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  # 2339978 18-Oct-2019 07:38
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What Is in the New Brexit Deal?

Northern Ireland’s border controls and its ability to make trade rules are among the central issues covered in the latest agreement between the E.U. and Britain.

New York Times By Benjamin Mueller and Matina Stevis-Gridneff

The biggest roadblock: the Irish border

For Britain, the thorniest part about leaving the European Union has proved to be the Irish border, an invisible line between Northern Ireland, which is part of the United Kingdom, and the Republic of Ireland, a member of the European Union.

...Mrs. May’s solution was the so-called backstop. It kept all of Britain in the European customs union, possibly indefinitely, forcing it to impose the same tariffs as other European countries. And it required Northern Ireland to hew even more closely to European single market rules.

Mr. Johnson tried to find another solution, namely killing off the backstop but adopting different versions of some of its most contentious features.
...
What replaces the backstop?

Mr. Johnson’s plan — unnamed, as yet — would pull the whole United Kingdom out of the European customs union. That was a big victory for Brexiteers, opening a path to Britain striking its own trade deals, including with the United States.

It is also supposed to allay unionists in Northern Ireland because that region would legally be part of the United Kingdom’s customs territory, allowing it to retain its close ties to Britain and to benefit from future trade deals.

But the only way to avoid checks on goods passing from Northern Ireland into the Republic of Ireland was for the north to apply the European Union’s rules and procedures on tariffs — the same ones the Republic of Ireland follows.

...So far, though, this new system of checks has proved too much to bear for unionist lawmakers from Northern Ireland, who have refused Mr. Johnson’s deal and could ultimately be its undoing.

The backstop could last forever. What about the new plan?

Another major objection to Mrs. May’s backstop plan was that elected leaders in Northern Ireland, the region most affected, had no say in what trading rules they would follow or how long they would last.

On this point, Mr. Johnson won a major concession from European leaders. The new deal gives Northern Ireland’s elected body a chance to weigh in on the arrangements and potentially spurn its obligations altogether.

But Northern Ireland could not opt out of European trading rules immediately. Those would take effect at the end of a transition period in 2020 and remain in place for four years before anyone in Northern Ireland could object.

And even then, the Democratic Unionist Party could not, on its own, pull Northern Ireland out from under European rules. (The voting procedure is complex, but lawmakers from other parties in the Northern Ireland Assembly would have to agree.) Unionist lawmakers suggested on Thursday that that was a deal breaker.

Level playing field? Leave it to later.

...Once it is out of the bloc, Britain could be tempted to throw out the rules or water them down. For while they are seen as among the world’s best for the protection of consumers and, increasingly, the environment, they can also be quite stringent and costly to businesses.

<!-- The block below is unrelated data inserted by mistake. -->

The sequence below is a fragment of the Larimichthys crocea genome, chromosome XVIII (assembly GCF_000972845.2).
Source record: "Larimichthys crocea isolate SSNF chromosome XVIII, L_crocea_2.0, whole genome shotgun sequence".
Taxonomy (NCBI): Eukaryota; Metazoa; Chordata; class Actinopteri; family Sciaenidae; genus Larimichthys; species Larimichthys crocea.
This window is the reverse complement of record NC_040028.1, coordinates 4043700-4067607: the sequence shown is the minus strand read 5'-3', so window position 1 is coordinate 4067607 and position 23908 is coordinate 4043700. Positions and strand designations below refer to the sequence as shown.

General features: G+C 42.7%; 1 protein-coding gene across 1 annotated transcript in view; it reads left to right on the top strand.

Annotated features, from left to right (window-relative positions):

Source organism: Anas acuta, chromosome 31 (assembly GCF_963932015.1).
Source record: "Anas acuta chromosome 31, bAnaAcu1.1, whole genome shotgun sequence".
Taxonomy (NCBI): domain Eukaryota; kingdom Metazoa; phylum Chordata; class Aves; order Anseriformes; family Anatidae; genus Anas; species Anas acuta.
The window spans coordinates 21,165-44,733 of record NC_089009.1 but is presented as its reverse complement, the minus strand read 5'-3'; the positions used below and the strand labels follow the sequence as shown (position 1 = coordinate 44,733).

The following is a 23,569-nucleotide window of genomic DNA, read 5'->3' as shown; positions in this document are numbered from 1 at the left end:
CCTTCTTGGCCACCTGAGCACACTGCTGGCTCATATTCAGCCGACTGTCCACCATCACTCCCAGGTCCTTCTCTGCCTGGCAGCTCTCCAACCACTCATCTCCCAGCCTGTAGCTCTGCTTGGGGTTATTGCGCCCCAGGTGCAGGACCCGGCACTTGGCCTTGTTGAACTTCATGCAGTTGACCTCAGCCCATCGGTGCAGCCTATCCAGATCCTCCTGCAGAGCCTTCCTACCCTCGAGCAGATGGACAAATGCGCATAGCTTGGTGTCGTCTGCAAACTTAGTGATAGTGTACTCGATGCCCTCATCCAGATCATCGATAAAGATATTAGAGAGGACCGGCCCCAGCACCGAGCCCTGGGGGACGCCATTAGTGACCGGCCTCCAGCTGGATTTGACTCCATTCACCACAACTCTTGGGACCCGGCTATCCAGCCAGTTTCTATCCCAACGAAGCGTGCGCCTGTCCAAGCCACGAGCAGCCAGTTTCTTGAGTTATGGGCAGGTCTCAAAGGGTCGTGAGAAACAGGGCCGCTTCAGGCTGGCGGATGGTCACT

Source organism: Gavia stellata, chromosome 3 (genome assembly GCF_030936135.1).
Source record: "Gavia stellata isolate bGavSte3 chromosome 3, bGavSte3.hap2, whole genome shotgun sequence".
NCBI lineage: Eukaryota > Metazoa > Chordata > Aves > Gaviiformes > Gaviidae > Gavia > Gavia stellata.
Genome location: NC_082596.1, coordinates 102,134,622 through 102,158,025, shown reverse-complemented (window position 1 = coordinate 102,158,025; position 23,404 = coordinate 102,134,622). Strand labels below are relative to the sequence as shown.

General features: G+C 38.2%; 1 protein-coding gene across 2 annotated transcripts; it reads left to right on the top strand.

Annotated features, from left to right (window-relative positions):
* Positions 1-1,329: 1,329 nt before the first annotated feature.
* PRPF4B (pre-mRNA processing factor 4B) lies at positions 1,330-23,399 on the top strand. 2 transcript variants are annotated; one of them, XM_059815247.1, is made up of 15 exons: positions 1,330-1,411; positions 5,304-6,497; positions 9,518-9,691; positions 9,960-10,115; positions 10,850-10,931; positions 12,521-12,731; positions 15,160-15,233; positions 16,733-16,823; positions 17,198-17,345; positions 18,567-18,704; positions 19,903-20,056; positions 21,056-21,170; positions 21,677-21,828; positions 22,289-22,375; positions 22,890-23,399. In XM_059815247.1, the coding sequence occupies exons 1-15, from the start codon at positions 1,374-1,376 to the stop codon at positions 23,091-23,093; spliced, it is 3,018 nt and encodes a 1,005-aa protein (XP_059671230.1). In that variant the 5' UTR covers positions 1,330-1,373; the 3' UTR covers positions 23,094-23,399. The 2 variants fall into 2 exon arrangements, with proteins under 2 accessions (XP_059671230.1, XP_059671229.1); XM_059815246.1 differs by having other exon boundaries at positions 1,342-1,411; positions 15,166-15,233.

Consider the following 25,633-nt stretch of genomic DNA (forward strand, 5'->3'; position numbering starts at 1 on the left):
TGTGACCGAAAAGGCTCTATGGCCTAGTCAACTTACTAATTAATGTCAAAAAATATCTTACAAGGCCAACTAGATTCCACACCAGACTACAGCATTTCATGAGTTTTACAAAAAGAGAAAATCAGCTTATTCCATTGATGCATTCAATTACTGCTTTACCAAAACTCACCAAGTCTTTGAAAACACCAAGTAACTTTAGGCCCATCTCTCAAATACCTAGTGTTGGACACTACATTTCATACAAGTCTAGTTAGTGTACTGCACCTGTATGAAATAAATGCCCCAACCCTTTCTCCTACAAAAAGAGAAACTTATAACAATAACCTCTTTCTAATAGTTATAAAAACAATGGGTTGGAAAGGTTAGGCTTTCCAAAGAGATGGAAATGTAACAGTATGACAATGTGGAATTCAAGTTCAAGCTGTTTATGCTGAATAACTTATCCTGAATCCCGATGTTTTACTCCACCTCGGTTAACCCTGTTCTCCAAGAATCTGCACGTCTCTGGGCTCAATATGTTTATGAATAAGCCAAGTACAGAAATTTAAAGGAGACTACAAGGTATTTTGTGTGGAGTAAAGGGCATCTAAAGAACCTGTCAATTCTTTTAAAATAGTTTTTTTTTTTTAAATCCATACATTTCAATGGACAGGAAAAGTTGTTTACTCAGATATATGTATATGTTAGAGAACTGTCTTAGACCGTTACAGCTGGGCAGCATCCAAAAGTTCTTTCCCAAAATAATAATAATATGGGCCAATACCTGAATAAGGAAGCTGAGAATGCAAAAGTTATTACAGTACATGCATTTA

...The issue is of such concern that the new agreement entirely omits it. Instead, discussion of a level playing field has been relegated to the nonbinding Political Declaration between the two parties, meaning it can be changed in future.

Critics were quick to see environmental and other loopholes in this detail that could drive down the quality (and, some would say, costs) of certain goods in Britain.

What’s the future for the U.K. and E.U.?

This may be the end of negotiations (may be!) but it’s also the beginning of talks for a new chapter in Britain’s relations with the European Union. The future relationship will be a matter of debate and negotiation that will most likely take years to crystallize.
...
Based on history, such an agreement could take years to negotiate, and would become complicated if Britain started to diverge from European standards on the production of various sensitive goods.

It would also suffer setbacks if the global environment became so fraught that the European Union and Britain found themselves on opposite sides of spats, turning talks over trade hostile.

https://www.nytimes.com/2019/10/17/world/europe/brexit-deal-details.html

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  # 2340922 20-Oct-2019 06:35
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BBC News - Brexit: Johnson vows to press on despite defeat over deal delay

 

breaking

 


Boris Johnson has said he will press on "undaunted" with Brexit on 31 October, despite losing a crunch Commons vote.

 

The PM must now ask the EU for an extension to that deadline after MPs backed an amendment aimed at ruling out a no-deal Brexit, by 322 votes to 306.

 

He told MPs: "I will not negotiate a delay with the EU and neither does the law compel me to do so."

 

He vowed to bring in legislation on Monday to implement the deal he struck with Brussels this week.

 

MPs could also be given another vote on the deal on Monday, if Commons Speaker John Bercow allows it.

 

The Commons defeat is a major setback for the PM, who has repeatedly insisted that the UK will leave at the end of the month come what may.